Twitter Settles Lawsuit, Gets “Tweet” Trademark

twitter-lawsuitTwitter and Twittad have settled their dispute over the word “tweet,” though Twittad will retain the right to use the tagline, “Let your ad meet tweets.”

Twitter has been trying to trademark “tweet” since April 2009; problem is, two startups got there with variations of the word first. Twittad is a display advertisement service for Twitter users. After their own application to trademark “tweet” was twice rejected, Twitter filed suit against Twittad LLC in Northern California U.S. District Court.

They claimed that because the word “tweet” was famous before Twittad filed their trademark application, the term rightfully belonged to Twitter. In addition, Twitter believed the smaller company’s use of “tweet” in their trademarked tagline was blocking Twitter’s own registration and use of the term. Twittad’s James Eliason argued that users came up with the term “tweet,” and therefore it was open season.

The two have now settled out of court, though a confidentiality agreement prevents them from disclosing whether any money exchanged hands. Under the deal reported by The Wall Street Journal yesterday, Twitter will drop the lawsuit and Twittad will transfer the registered trademark of “tweet” to Twitter. Twitter will also reinstate Twittad’s Twitter account, which they suspended during the trademark argument.

Twitter has also challenged the trademark application of digital bookmarking company Krumlr, who filed to trademark “TweetMarks” in 2009. The service allows users to bookmark web pages users tweeted. Peter Wingard, Krumlr’s owner, claims he is also blocked from using Twitter and that the social media giant refused to settle last year for $50,000. Twitter’s opposition to Krumlr’s application is still pending and Krumlr continues to use the trademarked term on their website.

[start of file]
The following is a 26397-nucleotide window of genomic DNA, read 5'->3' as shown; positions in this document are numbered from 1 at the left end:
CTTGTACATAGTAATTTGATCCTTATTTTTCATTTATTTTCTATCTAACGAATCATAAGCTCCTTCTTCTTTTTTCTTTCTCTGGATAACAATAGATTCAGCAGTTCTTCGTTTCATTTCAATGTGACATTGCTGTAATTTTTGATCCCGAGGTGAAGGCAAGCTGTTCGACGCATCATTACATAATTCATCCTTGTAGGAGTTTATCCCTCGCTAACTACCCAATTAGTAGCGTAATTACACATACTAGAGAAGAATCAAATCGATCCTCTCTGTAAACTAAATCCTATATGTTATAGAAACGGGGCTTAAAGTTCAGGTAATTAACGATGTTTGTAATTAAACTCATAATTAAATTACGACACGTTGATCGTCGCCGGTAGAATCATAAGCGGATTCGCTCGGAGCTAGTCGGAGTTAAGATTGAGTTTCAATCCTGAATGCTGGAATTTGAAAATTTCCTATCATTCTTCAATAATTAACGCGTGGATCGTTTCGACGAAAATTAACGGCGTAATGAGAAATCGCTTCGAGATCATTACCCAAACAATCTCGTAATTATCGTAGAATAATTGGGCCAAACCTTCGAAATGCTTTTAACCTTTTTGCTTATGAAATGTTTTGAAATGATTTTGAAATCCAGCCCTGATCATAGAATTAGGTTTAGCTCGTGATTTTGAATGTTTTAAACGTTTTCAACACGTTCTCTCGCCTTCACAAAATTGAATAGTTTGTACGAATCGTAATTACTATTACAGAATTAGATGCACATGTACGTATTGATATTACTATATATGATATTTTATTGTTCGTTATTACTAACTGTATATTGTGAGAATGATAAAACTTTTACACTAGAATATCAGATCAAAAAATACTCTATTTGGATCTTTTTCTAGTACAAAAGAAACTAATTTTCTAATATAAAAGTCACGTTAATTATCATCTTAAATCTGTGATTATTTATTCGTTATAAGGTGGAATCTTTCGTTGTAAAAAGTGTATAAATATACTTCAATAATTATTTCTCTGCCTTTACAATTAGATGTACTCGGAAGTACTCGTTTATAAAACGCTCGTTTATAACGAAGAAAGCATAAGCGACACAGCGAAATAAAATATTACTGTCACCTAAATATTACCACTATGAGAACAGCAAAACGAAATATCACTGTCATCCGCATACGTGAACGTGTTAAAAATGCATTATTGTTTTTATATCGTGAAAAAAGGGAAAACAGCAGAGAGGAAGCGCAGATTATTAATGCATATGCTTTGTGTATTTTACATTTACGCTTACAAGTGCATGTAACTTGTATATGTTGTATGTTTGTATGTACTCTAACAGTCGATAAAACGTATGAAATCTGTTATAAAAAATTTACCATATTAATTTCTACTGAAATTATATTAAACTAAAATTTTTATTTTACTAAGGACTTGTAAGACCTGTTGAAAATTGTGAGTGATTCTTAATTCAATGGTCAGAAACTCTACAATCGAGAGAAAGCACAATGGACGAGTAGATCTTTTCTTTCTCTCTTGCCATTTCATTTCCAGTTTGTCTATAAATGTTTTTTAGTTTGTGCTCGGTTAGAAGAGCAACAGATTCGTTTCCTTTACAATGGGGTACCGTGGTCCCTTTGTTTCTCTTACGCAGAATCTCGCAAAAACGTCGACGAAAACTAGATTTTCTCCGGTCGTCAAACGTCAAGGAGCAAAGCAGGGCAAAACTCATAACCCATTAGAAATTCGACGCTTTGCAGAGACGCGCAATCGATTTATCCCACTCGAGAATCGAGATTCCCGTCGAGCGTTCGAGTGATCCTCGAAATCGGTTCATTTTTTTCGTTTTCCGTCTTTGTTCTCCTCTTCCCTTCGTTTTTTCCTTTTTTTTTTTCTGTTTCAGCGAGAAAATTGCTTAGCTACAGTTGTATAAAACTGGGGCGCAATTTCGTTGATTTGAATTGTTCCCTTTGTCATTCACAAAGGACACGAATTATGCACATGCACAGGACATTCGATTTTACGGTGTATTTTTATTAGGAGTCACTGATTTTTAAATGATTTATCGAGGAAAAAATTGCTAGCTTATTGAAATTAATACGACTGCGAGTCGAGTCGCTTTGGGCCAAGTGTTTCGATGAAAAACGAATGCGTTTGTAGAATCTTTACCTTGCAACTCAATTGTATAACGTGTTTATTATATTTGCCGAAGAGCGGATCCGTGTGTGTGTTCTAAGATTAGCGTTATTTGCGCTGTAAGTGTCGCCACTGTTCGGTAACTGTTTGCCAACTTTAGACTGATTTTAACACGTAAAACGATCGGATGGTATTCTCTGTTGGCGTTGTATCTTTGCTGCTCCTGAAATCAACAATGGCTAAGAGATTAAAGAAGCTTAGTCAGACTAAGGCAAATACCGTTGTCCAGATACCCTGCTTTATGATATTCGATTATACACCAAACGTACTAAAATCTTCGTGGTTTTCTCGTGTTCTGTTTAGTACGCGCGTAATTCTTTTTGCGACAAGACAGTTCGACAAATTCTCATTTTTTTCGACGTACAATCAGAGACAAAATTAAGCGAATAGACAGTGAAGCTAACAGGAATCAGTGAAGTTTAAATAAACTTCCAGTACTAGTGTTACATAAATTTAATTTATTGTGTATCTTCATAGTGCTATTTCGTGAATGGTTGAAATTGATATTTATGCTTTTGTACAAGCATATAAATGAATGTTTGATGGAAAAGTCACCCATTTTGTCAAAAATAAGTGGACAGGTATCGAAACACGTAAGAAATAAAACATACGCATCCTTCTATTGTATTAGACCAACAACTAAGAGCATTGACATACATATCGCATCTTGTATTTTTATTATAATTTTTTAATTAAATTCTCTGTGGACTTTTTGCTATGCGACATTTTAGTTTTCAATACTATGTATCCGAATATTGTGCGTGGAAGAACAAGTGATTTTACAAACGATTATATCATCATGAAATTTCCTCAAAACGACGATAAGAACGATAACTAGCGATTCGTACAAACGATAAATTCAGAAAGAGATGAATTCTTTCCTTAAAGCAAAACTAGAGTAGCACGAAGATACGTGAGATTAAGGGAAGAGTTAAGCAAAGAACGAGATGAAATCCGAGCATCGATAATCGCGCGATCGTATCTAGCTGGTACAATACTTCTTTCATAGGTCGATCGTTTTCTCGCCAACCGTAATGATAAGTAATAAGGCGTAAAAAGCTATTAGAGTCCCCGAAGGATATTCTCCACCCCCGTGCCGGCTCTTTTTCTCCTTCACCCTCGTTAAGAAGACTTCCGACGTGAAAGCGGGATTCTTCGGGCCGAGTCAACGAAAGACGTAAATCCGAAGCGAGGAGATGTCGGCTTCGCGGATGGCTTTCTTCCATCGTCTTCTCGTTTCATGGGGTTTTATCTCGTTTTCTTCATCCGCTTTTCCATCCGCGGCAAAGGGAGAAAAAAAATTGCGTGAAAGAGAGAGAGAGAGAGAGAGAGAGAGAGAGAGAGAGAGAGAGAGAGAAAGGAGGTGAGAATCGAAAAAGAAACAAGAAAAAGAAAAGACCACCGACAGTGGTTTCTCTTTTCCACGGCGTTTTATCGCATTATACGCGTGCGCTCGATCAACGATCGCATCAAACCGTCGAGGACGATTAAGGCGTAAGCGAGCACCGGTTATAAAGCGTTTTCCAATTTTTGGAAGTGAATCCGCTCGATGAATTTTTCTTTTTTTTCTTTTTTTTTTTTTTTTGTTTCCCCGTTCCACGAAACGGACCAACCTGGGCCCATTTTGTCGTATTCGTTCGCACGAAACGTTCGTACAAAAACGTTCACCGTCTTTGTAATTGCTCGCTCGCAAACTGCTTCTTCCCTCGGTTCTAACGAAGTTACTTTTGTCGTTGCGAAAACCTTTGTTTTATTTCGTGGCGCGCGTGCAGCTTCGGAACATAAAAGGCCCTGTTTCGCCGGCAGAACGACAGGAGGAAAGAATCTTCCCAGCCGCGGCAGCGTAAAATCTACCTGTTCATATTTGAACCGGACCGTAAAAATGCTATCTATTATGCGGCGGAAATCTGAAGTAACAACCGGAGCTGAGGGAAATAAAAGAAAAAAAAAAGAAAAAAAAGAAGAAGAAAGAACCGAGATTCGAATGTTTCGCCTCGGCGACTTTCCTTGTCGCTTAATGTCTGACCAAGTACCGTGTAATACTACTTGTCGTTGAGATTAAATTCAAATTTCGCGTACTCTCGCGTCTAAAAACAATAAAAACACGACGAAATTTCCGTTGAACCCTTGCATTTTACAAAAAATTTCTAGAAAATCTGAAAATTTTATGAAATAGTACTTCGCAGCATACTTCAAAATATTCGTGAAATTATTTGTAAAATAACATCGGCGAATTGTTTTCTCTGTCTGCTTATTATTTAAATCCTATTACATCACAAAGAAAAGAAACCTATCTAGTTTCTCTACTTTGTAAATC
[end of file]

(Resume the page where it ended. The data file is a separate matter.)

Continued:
In 2009, then-CEO Biz Stone wrote on the Twitter blog that, “We have applied to trademark Tweet because it is clearly attached to Twitter from a brand perspective but we have no intention of “going after” the wonderful applications and services that use the word in their name when associated with Twitter. In fact, we encourage the use of the word Tweet. However, if we come across a confusing or damaging project, the recourse to act responsibly to protect both users and our brand is important.”

While Twittad is not necessarily in danger of being confused with Twitter, it may be damaging to Twitter’s ad revenue; they are serving up ads of their own and hoping to cash in on the expansion of Promoted Tweets.

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